The Churchyard Cross stands inside the churchyard near the Church's south porch. It is an important example of an early Celtic Cross and its head is thought to date from the 10th century, from the time of King Athelstan.
This picture on the right shows the reverse face,
with five hemispheres, a common symbol
for the five wounds of our Lord.
The steps on which it now stands are 18th century.
St Buryan Churchyard Cross
Acknowledgement for the large picture of the Cross above and the written information below is due to Ann Preston-Jones.
The churchyard cross seen today beside the south porch of St Buryan Church is a composite monument with stonework of several periods. The head is part of the original 10th century churchyard cross; the stepped base may date from the 15th or 16th century, and to this a fifth step was added in the late 19th century.
With its Crucifixion on one side of the head and five bosses on the other, the cross-head is typical of pre-Norman crosses in the far west of Cornwall. Complete original monuments surviving at Sancreed Church and Lanherne in St Mawgan-in-Pydar (originally from Roseworthy, Gwinear) give an idea of what it may have looked like originally. When complete, St Buryan’s cross may have stood over 3 metres high. The Lanherne Cross, though much smaller than St Buryan, shows the sort of decoration with which St Buryan’s lost shaft may have been covered. As at Lanherne, interlace, knotwork, inscriptions and possibly a serpentine creature may have adorned the shaft. 
It is likely that the cross-shaft was cut off and re-used as building stone in the 15th century when the church was extended and rebuilt. By then its decoration was out-of-date, and the shaft could easily be re-used, whereas the Crucifixion on the head remained a recognisable and significant image. The same happened at Paul, where the cross-head is now set on the churchyard wall and the shaft can be seen built into the north wall of the chancel. The stepped base is a typical feature of churchyard crosses of this period, although the re-use of a 10th century cross-head in this context is unusual. A more typical 15th century churchyard cross can be seen at St Mawgan Church, close to Lanherne.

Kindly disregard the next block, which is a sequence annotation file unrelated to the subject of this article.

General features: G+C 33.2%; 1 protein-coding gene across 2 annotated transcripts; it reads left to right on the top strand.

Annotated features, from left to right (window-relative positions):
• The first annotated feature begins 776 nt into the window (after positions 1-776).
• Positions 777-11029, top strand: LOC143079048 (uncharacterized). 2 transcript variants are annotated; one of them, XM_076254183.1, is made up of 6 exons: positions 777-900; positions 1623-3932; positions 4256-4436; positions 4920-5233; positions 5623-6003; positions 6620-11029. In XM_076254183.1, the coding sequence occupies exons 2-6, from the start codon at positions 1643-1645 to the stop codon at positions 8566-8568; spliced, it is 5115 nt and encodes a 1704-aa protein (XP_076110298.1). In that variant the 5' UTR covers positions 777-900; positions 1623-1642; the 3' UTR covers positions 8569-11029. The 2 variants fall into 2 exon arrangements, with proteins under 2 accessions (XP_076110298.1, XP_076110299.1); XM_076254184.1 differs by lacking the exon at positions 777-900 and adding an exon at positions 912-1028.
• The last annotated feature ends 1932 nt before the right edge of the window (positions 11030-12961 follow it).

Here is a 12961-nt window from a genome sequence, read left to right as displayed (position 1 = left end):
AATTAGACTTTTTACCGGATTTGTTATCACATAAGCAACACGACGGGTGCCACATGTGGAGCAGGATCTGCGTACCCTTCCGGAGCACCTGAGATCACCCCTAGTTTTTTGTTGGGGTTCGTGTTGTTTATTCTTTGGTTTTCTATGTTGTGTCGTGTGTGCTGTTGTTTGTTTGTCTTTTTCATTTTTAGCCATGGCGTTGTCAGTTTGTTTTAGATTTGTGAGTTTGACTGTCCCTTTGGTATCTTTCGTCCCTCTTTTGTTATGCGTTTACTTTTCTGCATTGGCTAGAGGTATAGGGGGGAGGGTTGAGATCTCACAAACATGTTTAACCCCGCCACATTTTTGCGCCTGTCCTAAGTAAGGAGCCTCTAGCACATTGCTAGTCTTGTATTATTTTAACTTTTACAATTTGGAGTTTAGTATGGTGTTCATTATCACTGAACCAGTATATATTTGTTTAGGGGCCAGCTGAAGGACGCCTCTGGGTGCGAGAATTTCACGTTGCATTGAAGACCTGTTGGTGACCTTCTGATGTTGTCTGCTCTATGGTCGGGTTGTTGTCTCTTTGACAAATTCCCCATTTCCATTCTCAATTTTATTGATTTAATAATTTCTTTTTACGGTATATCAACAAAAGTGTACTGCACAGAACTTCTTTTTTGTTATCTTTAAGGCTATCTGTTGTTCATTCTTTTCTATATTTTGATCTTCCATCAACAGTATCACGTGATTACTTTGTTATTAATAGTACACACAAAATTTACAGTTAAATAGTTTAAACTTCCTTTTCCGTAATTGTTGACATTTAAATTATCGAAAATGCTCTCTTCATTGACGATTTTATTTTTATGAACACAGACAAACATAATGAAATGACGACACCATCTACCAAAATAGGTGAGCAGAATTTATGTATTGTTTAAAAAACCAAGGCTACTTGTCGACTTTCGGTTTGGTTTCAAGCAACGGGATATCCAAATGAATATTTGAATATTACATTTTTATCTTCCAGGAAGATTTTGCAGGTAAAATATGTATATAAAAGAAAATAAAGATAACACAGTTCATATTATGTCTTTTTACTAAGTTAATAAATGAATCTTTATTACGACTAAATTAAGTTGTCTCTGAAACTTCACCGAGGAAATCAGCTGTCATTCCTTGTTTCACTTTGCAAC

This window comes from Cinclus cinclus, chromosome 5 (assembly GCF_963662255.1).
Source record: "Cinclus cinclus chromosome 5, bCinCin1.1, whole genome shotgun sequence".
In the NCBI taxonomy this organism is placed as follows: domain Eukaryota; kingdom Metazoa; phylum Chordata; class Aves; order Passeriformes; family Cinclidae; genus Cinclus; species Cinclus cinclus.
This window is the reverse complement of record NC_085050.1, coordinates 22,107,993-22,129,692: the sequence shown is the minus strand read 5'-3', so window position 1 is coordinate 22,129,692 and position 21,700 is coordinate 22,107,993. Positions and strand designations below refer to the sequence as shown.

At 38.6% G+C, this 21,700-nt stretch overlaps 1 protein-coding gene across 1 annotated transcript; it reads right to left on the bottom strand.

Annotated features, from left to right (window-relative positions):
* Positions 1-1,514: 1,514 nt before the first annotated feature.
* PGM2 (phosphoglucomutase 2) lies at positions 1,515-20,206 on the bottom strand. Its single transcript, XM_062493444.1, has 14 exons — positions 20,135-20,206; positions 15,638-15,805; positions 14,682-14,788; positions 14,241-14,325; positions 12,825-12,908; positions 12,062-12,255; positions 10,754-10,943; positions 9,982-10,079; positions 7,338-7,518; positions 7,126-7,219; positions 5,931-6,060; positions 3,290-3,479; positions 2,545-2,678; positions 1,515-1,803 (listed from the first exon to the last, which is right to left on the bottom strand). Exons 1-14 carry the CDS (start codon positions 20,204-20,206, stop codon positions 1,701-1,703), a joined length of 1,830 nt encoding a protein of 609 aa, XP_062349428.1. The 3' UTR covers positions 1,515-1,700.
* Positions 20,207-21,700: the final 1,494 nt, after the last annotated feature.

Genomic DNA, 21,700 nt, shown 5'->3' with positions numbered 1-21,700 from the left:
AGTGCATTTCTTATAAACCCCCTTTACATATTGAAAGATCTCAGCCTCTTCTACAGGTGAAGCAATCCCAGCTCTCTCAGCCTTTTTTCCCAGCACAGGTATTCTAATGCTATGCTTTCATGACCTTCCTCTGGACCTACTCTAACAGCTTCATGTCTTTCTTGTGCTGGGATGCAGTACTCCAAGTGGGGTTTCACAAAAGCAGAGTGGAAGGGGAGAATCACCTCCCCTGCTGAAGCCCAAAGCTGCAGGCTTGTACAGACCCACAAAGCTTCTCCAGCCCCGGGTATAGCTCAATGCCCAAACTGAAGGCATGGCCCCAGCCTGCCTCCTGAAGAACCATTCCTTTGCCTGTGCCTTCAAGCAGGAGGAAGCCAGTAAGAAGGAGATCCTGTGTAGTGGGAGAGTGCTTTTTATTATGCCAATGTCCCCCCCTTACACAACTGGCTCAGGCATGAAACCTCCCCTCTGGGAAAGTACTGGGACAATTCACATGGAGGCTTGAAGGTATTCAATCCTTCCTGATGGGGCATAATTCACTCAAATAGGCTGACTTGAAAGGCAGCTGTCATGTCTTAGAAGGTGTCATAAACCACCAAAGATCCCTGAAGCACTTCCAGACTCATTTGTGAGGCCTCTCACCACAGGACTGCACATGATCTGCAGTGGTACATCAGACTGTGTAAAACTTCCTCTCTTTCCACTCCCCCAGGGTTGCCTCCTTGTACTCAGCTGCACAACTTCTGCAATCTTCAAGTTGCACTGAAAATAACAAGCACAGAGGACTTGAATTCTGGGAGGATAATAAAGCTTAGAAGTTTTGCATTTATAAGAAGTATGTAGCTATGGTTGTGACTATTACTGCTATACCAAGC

The churchyard cross is first recorded in the late 18th century. The early illustrations and descriptions suggest that at first it had only four-stepped base; the lowest, fifth, step appears to have been added in the late 19th century  and the smaller size of the stones used helps to confirm that they may be a later addition.
St Buryan was the principal pre-Norman church of the Land’s End (Penwith) peninsula, and is first recorded in a charter of the first half of the 10th century. In all probability this charter represents a confirmation of the existence of a pre-existing religious house since the saint, Berion, is recorded earlier, in a tenth-century List of Cornish saints. In Domesday Book, the church of St Buryan was held by the Canons of St Berrione and it remained a collegiate church throughout the medieval period. The monument is likely to have been carved and set up as a focal point of the re-founded collegiate church. As a major feature of the most important church in the area, it is likely to have been influential in the development of sculpture locally. As mentioned above, other similar monuments can be seen at Sancreed, Paul, and Lanherne, as well as St Erth and Phillack churches.
Another relic of Athelstan’s college is the fragment of a coped grave-stone on the left side of the path to the church door. This is decorated with foliage scrolls and a key pattern, although the carving is very worn.
 A Preston-Jones and E Okasha, 2012, Corpus of Anglo-Saxon Stone Sculpture Vol XI, Early Cornish Sculpture, 88-91.
 For example: JT Blight, 1856, Ancient Crosses and other antiquities in the West of Cornwall, 17.
 See AG Langdon, 1896, Old Cornish Crosses, plate opposite p 190.
 N. Orme, 2010, The Victoria County History of the Counties of England: A History of Cornwall, Vol II, Religious History to 1560, 128.
 BL Olson and OJ Padel 1986, . ‘A Tenth-Century List of Cornish Parochial Saints’ Cambridge Medieval Celtic Studies, XII, 48.
 Henderson, CG, 1925, Cornish Church Guide, 34-6.
above left: St Buryan Cross in 1856, Blight; above right: Lanherne Cross (photo Ann Preston-Jones)
below: St Buryan Cross in 1896, Langdon.